Once again, the Internet is shifting before our eyes. Information is increasingly being distributed and presented in real-time streams instead of dedicated Web pages. The shift is palpable, even if it is only in its early stages. Web companies large and small are embracing this stream. It is not just Twitter . It is Facebook and Friendfeed and AOL and Digg and Tweetdeck and Seesmic Desktop and Techmeme and Tweetmeme and Ustream and Qik and Kyte and blogs and Google Reader. The stream is winding its way throughout the Web and organizing it by nowness.
This real-time stream has been building for a while. It began with RSS, but is now so much stronger and swifter, encompassing not just periodic news and musings but constant communication, status updates, instantly shared thoughts, photos, and videos.
What does this mean for how we will come to consume information? John Borthwick from Betaworks has identified the real-time Web as a key investment opportunity (Betaworks portfolio companies include Twitter, bit.ly, Tweetdeck, Chartbeat, and Tumblr). He admits he and other investors are still feeling in the dark, but he describes the shift he is trying to capitalize on this way in a post titled “Distribution . . . now”:
First and foremost what emerges out of this is a new metaphor — think streams vs. pages.
In the initial design of the web reading and writing (editing) were given equal consideration – yet for fifteen years the primary metaphor of the web has been pages and reading. The metaphors we used to circumscribe this possibility set were mostly drawn from books and architecture (pages, browser, sites etc.). Most of these metaphors were static and one way. The steam metaphor is fundamentally different. It’s dynamic, it doesn’t live very well within a page and still very much evolving.
A stream. A real time, flowing, dynamic stream of information — that we as users and participants can dip in and out of and whether we participate in them or simply observe we are a part of this flow.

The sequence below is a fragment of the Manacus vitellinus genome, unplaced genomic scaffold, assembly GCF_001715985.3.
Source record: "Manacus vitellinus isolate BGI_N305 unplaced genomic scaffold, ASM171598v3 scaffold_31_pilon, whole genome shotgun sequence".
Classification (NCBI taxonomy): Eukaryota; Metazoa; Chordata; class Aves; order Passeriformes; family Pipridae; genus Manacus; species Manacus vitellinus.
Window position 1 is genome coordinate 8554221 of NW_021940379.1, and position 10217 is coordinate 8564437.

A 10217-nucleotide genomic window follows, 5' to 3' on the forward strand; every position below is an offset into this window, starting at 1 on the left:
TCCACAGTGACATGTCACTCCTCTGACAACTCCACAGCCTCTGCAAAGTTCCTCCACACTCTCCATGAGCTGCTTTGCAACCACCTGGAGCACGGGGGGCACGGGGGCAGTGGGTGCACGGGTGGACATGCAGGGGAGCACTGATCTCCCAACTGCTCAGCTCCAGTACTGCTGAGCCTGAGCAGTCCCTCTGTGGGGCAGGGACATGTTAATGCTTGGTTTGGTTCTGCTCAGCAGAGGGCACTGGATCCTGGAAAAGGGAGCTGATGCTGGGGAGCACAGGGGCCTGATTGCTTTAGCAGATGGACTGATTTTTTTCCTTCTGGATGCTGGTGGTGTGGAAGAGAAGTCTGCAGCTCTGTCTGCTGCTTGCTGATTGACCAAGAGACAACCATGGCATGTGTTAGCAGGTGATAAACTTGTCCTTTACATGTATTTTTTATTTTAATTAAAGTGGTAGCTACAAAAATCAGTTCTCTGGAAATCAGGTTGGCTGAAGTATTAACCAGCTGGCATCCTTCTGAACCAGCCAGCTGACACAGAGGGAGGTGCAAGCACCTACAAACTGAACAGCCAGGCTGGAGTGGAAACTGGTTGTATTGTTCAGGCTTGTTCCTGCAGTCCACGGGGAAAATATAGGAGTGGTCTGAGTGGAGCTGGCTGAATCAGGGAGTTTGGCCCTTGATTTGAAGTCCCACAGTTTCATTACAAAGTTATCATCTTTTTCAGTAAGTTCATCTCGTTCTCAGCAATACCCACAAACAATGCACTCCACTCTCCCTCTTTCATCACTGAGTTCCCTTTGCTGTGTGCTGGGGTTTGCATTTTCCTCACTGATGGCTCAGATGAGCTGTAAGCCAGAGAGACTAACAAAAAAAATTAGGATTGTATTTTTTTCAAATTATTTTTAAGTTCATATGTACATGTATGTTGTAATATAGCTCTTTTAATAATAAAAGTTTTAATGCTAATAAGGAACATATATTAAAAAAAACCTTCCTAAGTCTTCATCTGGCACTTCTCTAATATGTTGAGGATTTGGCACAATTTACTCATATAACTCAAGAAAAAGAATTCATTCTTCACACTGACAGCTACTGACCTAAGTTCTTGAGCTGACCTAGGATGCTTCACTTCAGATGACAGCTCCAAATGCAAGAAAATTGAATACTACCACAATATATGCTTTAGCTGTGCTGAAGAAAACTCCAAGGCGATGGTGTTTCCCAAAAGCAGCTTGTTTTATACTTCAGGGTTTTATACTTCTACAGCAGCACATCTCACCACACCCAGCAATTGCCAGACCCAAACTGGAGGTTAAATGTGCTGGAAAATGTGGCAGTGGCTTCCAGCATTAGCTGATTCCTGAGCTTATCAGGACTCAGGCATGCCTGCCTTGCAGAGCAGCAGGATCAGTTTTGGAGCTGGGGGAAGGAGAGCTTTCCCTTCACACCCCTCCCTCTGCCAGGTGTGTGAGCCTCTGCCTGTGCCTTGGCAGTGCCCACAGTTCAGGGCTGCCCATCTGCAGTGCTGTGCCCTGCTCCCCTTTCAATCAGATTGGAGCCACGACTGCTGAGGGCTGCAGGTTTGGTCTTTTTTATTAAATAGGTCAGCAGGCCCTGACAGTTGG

In a sense, he is trying to rationalize his investment strategy. But if he is correct, the shift from pages to ever-widening eddies of information will have a dramatic downstream impact on many Web businesses, especially media businesses. This rising stream has the potential to fundamentally change the contours of media distribution on the Web. Large destination sites like Yahoo and AOL, already weakened as distribution hubs by search and social networks, now face the prospect of becoming completely bypassed. No wonder AOL is sticking the stream in every part of its service, from its homepage to Bebo to AIM. (Yahoo is grappling with the emergence of the stream as well, but so far still thinks it can hold onto its place as a central traffic and distribution hub).
The stream does not replace Web pages or search, for that matter, but it has the potential to completely transform them. Already, we are seeing Web pages adopt the stream as a new user-interface. Web pages are increasingly being designed as places to present the most relevant streams of information. And with streams of data spreading everywhere, search actually becomes more important than ever as a navigation tool. As Borthwick points out:
Traffic isn’t distributed evenly in this new world. All of a sudden crowds can show up on your site.
Traffic occurs in bursts, depending on what people are paying attention to at that second across a variety of services. Someone might notice an obscure blog post on Twitter, where it starts spreading, then it moves to FriendFeed and Facebook and desktop stream readers such as Tweetdeck or Seesmic desktop and before you know it, a hundred thousand people are reading that article. The stream creates a different form of syndication which cannot be licensed and cannot be controlled.
The problem, more than ever before, becomes one of information overload. How do you keep from drowning in the deluge? Borthwick suggests letting go of the notion that you can ever master the stream, even just your own personal data stream of friend’s Tweets, updates, blog posts, Flickr photos, YouTube video finds and so on:
This isn’t an inbox we have to empty, or a page we have to get to the bottom of — its a flow of data that we can dip into at will but we can’t attempt to gain an all encompassing view of it.
So jump into the stream and let it carry you away. Or you can stand timidly on the banks until everyone else around you has already taken the plunge.